Shanghai, China

Friday, September 13, 1929

Woke up at eleven-thirty and after sewing up the socks and shirt collar and writing letters to Washington and places, I went to see the Consul, too busy to eat. The office was closed so I walked up the Bund and finally to the AmExCo at two. No mail. Inquired about ships to Nagasaki and finally got a 3rd class ticket on the N.Y.K. express boat leaving Tuesday at nine. Price $18 Mexican (or Shanghai).

Peking is a place I should not miss and don’t want to, but it is several hundred miles from here, two days by train, and the fare is $59 second plus food etc. The price is OK, but I only have one more month before sailing for home and I want to spend it in Japan. I can not make good rail connections with Nanking without a good chance of missing my boat. They say Nanking is not so much at present, so a one-day trip there is hardly justified. Soochow is not far away, two hours by train, but according to reports it is nothing more than any other Chinese city. Thus rather than spend a day and a half chasing up there, I shall do better to concentrate on Shanghai and see all of interest here—do the job well. As to expenses, it would be as cheap to go as to remain.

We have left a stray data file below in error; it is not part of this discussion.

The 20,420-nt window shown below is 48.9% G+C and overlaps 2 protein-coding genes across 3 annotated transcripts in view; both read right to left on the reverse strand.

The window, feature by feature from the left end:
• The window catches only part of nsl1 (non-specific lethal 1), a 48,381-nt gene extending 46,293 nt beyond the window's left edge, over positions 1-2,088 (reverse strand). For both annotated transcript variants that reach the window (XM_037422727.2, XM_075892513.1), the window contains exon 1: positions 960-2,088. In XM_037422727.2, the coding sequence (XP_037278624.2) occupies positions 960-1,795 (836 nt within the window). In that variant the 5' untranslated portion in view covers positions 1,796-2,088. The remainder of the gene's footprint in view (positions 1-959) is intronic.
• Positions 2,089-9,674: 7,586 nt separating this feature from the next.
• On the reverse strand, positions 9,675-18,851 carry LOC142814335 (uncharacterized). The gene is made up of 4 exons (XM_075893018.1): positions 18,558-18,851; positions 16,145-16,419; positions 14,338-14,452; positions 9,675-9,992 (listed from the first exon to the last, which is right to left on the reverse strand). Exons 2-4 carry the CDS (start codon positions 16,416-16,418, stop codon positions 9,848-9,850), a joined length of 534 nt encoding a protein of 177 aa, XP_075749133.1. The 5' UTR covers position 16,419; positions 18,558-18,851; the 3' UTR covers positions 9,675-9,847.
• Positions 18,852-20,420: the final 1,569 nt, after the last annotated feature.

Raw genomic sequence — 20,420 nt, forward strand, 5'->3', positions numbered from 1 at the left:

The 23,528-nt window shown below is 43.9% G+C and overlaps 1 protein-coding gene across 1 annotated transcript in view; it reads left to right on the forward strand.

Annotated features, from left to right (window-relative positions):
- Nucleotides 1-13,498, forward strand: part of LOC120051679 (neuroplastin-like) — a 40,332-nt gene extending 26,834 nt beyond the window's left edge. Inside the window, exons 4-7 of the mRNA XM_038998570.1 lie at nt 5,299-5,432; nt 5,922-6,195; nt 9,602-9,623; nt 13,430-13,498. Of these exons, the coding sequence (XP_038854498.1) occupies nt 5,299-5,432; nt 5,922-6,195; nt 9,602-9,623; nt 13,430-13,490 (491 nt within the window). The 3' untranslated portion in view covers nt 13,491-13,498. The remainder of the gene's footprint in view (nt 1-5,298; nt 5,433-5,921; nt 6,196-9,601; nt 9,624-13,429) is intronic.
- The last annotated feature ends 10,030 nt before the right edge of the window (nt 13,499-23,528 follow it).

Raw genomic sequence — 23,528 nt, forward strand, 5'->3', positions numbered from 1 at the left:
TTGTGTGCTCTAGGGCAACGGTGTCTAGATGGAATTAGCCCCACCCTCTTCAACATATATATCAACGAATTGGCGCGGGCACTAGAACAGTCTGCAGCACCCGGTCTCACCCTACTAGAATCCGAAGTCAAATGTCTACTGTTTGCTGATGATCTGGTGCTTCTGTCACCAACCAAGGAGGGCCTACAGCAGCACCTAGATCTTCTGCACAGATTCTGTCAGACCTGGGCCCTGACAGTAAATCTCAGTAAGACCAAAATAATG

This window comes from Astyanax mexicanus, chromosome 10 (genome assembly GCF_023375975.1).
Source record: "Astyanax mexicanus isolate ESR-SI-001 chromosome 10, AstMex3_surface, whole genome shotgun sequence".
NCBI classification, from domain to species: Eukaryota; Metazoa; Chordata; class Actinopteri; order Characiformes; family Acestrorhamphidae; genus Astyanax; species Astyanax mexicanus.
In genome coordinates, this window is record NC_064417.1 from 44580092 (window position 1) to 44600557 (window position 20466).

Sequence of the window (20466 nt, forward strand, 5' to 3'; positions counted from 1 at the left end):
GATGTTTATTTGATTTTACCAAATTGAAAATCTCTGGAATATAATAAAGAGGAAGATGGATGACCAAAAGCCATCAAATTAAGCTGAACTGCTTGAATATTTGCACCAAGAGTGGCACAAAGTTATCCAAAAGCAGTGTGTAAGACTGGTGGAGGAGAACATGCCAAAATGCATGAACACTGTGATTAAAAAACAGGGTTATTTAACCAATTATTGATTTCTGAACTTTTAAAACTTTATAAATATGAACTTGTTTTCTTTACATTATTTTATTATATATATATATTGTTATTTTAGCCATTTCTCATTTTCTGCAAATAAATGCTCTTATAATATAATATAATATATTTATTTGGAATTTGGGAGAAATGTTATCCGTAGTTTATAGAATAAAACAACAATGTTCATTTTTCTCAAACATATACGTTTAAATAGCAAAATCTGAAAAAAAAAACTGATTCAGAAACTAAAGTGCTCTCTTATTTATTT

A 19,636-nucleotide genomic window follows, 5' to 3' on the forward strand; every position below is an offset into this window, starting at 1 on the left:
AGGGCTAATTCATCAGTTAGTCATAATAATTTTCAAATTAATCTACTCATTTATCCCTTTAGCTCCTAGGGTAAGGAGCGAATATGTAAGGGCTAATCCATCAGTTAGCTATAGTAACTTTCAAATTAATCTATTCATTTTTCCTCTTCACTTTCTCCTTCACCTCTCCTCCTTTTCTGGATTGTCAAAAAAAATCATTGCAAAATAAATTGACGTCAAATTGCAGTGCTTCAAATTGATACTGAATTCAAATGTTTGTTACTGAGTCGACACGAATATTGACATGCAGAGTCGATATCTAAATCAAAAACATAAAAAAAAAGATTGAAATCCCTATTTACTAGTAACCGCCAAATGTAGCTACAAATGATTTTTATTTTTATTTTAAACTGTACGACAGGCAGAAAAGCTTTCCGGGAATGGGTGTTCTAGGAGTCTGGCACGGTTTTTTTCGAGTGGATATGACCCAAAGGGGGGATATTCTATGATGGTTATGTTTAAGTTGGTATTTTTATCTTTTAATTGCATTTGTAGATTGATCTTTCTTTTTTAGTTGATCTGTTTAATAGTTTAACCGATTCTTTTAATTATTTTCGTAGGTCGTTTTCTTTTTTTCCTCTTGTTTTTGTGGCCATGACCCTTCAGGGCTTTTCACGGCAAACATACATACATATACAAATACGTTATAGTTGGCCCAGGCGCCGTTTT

Went through the ordeal of changing money today. Rate was $241 to $100 gold. $11.75 Mex to 10 yen. Thus the Shanghai dollar at that exchange (which is good) is 41¢g gold and the yen 48¢ gold. Through the rates of exchange I got at Hongkong the Shanghai dollar has been 54¢ gold. Don’t miss losing on exchange rates.

Got my five rolls of films from the photographs. Four were n.g. and practically all over-exposed. Last bunch were underexposed. The durned camera has no happy medium it seems. I have done everything and still can’t get a good clear picture. They seem out of focus in spite of all my care. Must have the thing examined. But this photographer did poor work and didn’t help matters at all. Feel like shooting the blighter.

I splurged to the extent of a package of Luckies and a bar of chocolate, first in months.